South Africa’s Energy Minister Jeff Radebe has signed a US $4.6bn contract with 27 independent renewable energy power producers to produce an additional 2 300 MW of electricity over the next five years.
According to Radebe, the signing of the Independent Power Producer (IPP) agreements is a milestone following a long period of uncertainty.
“The long-awaited partnerships have been having numerous delays, including a last-minute court challenge. These 27 new projects are the biggest IPP procurement by the department. They represent a total of US $4.6bn investment,” he said.
Furthermore, Radebe stated that the government has no direct financial involvement in the investment, except for providing support to Eskom in the event of default by the buyer. South Africans will hold a majority 57.8% share in the project companies. On the other hand the balance will be controlled by the Public Investment Corporation and other institutions.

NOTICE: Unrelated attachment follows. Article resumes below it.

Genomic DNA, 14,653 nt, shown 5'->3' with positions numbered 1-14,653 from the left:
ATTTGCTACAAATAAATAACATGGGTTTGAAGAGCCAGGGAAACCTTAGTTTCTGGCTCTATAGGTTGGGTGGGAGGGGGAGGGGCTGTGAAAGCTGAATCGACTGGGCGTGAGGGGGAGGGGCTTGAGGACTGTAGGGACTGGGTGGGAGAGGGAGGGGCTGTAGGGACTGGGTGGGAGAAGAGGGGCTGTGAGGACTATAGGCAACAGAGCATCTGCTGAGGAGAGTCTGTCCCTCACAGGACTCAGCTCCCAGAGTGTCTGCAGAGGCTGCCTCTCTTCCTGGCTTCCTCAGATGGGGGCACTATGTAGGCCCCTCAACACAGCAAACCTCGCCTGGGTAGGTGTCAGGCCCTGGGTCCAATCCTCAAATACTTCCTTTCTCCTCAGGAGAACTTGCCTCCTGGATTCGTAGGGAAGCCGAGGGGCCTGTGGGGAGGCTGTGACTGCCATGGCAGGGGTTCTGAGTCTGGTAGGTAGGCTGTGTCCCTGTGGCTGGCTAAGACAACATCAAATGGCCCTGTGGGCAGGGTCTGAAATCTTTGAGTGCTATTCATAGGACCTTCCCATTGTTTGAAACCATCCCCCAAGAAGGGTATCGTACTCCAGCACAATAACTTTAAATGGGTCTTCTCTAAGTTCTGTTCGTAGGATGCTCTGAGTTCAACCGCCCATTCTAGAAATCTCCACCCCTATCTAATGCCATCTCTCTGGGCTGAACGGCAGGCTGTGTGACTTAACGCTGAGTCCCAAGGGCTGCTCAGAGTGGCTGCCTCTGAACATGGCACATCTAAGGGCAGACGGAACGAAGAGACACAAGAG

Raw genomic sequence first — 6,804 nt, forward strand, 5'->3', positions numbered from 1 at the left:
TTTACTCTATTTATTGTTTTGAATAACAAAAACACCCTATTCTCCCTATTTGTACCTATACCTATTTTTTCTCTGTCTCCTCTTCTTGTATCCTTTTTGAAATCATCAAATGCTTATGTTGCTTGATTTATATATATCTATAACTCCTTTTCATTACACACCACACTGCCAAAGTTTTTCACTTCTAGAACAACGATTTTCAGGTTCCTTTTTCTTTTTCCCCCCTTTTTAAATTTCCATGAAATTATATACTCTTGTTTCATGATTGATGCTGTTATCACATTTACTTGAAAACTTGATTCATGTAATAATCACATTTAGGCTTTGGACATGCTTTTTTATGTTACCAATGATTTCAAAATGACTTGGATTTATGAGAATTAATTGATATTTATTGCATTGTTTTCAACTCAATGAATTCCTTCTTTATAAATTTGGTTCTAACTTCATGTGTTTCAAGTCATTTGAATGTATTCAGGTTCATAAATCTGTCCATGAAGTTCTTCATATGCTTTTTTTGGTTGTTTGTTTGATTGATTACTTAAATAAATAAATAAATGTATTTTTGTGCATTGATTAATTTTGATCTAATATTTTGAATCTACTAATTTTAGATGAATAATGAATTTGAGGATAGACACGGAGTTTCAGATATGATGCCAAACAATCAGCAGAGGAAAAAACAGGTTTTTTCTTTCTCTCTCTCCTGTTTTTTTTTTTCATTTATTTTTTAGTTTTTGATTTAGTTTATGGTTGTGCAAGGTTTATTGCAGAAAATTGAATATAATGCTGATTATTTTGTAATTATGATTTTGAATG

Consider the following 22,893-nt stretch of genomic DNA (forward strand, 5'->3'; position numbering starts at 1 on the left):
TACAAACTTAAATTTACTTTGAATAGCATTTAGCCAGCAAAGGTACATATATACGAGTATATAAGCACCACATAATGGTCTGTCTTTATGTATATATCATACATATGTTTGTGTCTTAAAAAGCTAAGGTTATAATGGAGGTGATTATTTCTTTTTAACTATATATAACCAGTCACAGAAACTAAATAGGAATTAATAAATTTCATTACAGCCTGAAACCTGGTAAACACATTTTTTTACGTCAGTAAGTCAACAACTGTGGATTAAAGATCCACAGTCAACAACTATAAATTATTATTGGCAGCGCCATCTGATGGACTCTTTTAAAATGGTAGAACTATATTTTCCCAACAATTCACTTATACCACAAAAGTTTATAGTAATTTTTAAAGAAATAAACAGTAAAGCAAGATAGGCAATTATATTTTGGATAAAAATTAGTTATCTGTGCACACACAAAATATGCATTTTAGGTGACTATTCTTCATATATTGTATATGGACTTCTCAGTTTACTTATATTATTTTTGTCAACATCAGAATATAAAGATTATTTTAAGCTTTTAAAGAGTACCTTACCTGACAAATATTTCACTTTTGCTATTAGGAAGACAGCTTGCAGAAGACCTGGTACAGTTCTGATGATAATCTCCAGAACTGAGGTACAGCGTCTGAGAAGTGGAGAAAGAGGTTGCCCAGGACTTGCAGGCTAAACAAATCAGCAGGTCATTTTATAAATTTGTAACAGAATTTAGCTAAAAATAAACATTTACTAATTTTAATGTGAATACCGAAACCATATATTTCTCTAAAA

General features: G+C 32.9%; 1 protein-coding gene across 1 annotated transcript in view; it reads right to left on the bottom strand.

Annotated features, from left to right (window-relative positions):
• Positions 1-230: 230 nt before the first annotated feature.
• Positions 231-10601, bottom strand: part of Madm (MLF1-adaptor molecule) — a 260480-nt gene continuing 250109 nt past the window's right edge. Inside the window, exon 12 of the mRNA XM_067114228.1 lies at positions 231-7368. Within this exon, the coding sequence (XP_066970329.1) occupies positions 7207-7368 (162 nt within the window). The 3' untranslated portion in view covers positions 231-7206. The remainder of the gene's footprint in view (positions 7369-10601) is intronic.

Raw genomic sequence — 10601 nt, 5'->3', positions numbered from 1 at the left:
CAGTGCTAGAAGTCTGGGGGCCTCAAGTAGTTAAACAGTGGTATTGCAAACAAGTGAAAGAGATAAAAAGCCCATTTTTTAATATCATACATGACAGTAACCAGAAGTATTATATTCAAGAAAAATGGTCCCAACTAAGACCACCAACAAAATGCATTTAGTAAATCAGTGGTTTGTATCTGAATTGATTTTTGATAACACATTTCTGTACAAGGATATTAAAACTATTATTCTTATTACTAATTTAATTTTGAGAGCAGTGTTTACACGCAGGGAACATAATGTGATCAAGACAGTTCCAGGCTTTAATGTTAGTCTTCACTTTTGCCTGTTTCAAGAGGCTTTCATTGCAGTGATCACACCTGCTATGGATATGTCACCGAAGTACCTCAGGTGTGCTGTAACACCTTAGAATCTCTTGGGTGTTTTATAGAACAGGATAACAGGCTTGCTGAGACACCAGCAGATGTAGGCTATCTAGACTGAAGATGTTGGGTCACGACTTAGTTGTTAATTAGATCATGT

Contrary to the view of the National Union of Mineworkers of South Africa (Numsa), Radebe said the renewable energy mix was going to help bring down the cost of electricity, which has been escalating over the years.
The union and TransformRSA last month approached the North Gauteng High Court in an attempt to block the partnerships.
The Northern Cape will receive the largest share of the investment. It will have 15 new wind, solar PV, and CSP projects. Four new wind farms will be in the Eastern Cape, and the North West will get four solar plants.
Private sector participation in the country’s electricity industry was first approved by Cabinet in 2003, in a bid to boost capacity. Independent producers would contribute up to 30% of the country’s electricity production, and the rest would come from state power utility Eskom.